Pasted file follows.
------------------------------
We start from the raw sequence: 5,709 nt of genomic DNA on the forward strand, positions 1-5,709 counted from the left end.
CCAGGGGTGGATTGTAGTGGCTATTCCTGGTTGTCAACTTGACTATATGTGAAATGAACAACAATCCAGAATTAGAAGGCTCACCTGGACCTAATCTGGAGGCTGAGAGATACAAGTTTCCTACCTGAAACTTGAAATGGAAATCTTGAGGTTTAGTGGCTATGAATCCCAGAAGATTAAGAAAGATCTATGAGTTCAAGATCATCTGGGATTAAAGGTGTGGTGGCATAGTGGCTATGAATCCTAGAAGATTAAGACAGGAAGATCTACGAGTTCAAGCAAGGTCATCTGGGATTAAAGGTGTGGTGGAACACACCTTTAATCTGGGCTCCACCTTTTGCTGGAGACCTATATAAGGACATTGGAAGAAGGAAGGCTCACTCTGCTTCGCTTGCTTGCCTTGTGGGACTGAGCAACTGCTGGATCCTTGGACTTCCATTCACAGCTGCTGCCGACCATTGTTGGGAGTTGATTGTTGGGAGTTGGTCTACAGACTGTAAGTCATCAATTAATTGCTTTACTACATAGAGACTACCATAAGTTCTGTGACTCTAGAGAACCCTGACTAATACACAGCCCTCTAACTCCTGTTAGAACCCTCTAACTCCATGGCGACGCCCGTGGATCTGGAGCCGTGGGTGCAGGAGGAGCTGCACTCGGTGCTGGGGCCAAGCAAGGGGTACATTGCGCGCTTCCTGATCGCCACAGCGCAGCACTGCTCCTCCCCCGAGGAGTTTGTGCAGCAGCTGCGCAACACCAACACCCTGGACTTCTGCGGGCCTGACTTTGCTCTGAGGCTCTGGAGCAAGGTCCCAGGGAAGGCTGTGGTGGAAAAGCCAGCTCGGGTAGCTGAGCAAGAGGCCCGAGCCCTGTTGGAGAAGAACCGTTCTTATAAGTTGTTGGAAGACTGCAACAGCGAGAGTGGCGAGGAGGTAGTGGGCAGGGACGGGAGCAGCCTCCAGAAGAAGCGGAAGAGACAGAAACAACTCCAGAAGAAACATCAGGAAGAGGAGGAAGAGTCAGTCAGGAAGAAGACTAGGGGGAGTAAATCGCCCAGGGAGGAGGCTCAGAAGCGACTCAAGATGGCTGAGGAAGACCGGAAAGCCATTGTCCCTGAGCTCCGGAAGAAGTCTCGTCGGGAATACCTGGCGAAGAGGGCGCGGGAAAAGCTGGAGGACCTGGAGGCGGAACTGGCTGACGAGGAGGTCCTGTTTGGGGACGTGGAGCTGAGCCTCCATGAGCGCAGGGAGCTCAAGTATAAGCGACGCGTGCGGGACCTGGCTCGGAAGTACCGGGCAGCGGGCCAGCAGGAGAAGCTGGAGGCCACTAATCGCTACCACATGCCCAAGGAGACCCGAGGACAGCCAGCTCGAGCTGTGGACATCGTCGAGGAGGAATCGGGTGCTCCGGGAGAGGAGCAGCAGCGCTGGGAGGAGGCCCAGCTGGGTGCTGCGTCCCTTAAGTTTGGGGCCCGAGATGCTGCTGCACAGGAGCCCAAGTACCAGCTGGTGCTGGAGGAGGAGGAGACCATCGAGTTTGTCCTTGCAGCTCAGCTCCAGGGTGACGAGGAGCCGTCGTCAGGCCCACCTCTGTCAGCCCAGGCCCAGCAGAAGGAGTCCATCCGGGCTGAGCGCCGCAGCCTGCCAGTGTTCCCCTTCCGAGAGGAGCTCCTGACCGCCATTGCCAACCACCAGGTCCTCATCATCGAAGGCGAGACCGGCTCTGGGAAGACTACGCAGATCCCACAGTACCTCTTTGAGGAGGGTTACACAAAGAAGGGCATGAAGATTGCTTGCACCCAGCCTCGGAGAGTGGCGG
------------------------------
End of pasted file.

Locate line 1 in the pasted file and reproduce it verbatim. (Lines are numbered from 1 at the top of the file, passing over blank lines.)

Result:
We start from the raw sequence: 5,709 nt of genomic DNA on the forward strand, positions 1-5,709 counted from the left end.